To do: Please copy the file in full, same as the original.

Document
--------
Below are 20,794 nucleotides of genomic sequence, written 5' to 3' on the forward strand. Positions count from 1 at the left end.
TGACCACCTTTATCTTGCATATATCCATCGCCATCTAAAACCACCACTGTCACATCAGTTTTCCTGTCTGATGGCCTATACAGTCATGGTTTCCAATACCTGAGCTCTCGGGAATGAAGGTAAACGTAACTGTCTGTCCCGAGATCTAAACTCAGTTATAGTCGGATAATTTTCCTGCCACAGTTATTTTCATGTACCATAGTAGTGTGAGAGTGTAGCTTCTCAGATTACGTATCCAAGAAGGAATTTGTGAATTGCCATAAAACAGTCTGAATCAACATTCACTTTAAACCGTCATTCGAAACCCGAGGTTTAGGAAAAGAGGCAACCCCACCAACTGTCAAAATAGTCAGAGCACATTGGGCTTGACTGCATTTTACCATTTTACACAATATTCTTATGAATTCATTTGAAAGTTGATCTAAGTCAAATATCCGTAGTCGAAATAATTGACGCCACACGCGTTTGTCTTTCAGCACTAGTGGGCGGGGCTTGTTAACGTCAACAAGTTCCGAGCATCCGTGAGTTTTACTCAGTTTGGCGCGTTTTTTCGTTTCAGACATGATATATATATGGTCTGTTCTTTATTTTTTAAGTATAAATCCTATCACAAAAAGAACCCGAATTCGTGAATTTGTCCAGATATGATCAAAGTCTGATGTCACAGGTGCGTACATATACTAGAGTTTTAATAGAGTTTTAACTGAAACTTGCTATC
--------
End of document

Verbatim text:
Below are 20,794 nucleotides of genomic sequence, written 5' to 3' on the forward strand. Positions count from 1 at the left end.
TGACCACCTTTATCTTGCATATATCCATCGCCATCTAAAACCACCACTGTCACATCAGTTTTCCTGTCTGATGGCCTATACAGTCATGGTTTCCAATACCTGAGCTCTCGGGAATGAAGGTAAACGTAACTGTCTGTCCCGAGATCTAAACTCAGTTATAGTCGGATAATTTTCCTGCCACAGTTATTTTCATGTACCATAGTAGTGTGAGAGTGTAGCTTCTCAGATTACGTATCCAAGAAGGAATTTGTGAATTGCCATAAAACAGTCTGAATCAACATTCACTTTAAACCGTCATTCGAAACCCGAGGTTTAGGAAAAGAGGCAACCCCACCAACTGTCAAAATAGTCAGAGCACATTGGGCTTGACTGCATTTTACCATTTTACACAATATTCTTATGAATTCATTTGAAAGTTGATCTAAGTCAAATATCCGTAGTCGAAATAATTGACGCCACACGCGTTTGTCTTTCAGCACTAGTGGGCGGGGCTTGTTAACGTCAACAAGTTCCGAGCATCCGTGAGTTTTACTCAGTTTGGCGCGTTTTTTCGTTTCAGACATGATATATATATGGTCTGTTCTTTATTTTTTAAGTATAAATCCTATCACAAAAAGAACCCGAATTCGTGAATTTGTCCAGATATGATCAAAGTCTGATGTCACAGGTGCGTACATATACTAGAGTTTTAATAGAGTTTTAACTGAAACTTGCTATC